More bang for the buck

Reliability-centered maintenance implies that all equipment with a high criticality rating is subject to work processes developed to address any conceivable failure mechanism that could occur. In the real world of process manufacturing, the possibility of many of these failure modes ever occurring is minimal, and developing work procedures to address each one would be extremely time consuming and costly.

To get the biggest bang for the buck, streamlined reliability-centered maintenance is implemented. Maintenance requirements are evaluated on the basis of probability that a particular failure mode will actually occur. This allows users to concentrate on tasks applicable to restoring or maintaining the inherent reliability of a piece, and each task is justified.

Finally, existing technology is evaluated to determine what may be applicable, which ones might be added and what kind of maintenance — predictive, preventive or reactive — should be employed. For example, a turbine with a high criticality ranking will need continuous online vibration monitoring, periodic oil analysis and ongoing thermodynamic analysis to ensure its continuing performance. Key process control valves may need digital valve controllers with predictive diagnostics, whereas less critical valves can be monitored with advanced diagnostics controllers, and some valves need not be monitored at all.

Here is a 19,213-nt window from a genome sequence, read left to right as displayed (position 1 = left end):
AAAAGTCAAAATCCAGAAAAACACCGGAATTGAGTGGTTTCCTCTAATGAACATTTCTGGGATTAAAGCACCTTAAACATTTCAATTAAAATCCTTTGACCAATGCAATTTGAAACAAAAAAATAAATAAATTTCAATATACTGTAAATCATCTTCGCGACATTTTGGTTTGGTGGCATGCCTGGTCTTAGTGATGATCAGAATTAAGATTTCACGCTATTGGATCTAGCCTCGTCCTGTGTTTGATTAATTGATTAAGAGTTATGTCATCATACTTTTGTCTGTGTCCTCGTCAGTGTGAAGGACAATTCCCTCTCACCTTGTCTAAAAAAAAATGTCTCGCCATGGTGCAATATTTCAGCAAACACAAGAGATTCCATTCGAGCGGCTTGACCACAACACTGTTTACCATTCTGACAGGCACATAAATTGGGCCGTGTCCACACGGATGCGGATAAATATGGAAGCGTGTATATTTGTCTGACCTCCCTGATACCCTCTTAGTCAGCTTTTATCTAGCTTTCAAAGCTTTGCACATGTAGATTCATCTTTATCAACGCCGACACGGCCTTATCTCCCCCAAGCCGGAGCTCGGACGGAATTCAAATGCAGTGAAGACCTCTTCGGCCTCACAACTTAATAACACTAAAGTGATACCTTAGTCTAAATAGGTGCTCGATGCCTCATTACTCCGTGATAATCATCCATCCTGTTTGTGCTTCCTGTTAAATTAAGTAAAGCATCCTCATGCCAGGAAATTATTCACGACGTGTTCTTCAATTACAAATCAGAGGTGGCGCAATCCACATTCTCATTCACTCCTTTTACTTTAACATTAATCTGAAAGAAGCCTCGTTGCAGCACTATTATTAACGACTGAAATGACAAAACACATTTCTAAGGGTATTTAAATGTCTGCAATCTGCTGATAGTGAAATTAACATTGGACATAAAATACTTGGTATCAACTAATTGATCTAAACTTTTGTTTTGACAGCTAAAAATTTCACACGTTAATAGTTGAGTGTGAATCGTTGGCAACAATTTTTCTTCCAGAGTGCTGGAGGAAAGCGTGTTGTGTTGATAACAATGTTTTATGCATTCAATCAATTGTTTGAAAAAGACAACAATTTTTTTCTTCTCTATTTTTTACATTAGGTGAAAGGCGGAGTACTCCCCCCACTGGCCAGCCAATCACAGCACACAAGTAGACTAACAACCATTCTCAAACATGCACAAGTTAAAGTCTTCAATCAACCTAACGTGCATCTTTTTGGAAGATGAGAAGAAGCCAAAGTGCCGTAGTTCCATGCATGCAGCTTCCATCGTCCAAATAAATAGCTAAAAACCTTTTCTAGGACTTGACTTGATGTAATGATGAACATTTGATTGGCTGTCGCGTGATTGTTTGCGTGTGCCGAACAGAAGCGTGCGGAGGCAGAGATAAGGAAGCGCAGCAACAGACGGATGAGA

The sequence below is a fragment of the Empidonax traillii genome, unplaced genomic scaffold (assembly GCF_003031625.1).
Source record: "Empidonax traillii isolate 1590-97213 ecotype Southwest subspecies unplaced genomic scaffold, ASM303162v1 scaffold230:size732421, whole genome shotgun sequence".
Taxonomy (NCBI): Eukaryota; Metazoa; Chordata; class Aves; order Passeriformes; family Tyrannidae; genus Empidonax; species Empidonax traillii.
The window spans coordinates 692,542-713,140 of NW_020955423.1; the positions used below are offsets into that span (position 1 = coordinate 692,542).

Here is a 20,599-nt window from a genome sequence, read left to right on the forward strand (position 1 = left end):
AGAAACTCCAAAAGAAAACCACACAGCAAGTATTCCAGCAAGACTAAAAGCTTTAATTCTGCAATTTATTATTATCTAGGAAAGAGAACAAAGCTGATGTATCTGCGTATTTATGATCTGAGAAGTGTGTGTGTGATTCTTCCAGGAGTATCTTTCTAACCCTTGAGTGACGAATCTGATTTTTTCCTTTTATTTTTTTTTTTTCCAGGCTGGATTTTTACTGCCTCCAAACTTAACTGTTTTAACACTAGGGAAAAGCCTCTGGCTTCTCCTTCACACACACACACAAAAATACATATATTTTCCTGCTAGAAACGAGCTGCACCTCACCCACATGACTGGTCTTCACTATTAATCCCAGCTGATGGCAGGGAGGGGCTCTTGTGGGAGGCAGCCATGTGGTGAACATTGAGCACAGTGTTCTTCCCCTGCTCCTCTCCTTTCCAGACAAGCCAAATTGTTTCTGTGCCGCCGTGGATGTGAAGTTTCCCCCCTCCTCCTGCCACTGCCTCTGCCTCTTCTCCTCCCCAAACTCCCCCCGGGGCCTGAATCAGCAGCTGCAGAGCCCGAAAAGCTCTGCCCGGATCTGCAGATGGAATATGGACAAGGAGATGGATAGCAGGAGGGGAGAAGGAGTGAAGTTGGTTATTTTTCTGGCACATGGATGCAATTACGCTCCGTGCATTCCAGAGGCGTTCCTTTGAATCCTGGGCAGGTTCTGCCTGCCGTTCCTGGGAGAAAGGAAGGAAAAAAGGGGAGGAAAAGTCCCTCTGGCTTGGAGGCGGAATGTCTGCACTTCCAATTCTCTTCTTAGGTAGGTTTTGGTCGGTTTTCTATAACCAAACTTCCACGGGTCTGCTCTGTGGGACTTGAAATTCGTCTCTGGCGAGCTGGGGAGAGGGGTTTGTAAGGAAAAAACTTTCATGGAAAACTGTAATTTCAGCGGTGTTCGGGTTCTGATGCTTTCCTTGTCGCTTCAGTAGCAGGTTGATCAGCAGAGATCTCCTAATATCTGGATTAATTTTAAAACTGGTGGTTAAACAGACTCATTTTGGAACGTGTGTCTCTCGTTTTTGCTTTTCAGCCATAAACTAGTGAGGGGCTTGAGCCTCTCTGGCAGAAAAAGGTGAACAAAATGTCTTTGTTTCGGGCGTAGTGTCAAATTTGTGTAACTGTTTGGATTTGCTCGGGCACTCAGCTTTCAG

Predictive programs take advantage of available technologies to provide information on the condition of equipment in the field. Then, when signals are raised that the performance of a certain piece of equipment is slipping, maintenance managers and schedulers determine how long that equipment can be allowed to run before taking it out of service for repair. Their decisions depend on knowledge of how important the equipment is to the continued operation of the plant and its current condition. Predictive maintenance is based on informed decisions regarding when to take action to prevent unexpected downtime.


A plan like the one just described can be fairly costly, but it is virtually worthless unless put into action. That’s why the asset optimization process requires a transition from planning to implementation — the period during which the cost is amortized while performance and plant availability rise.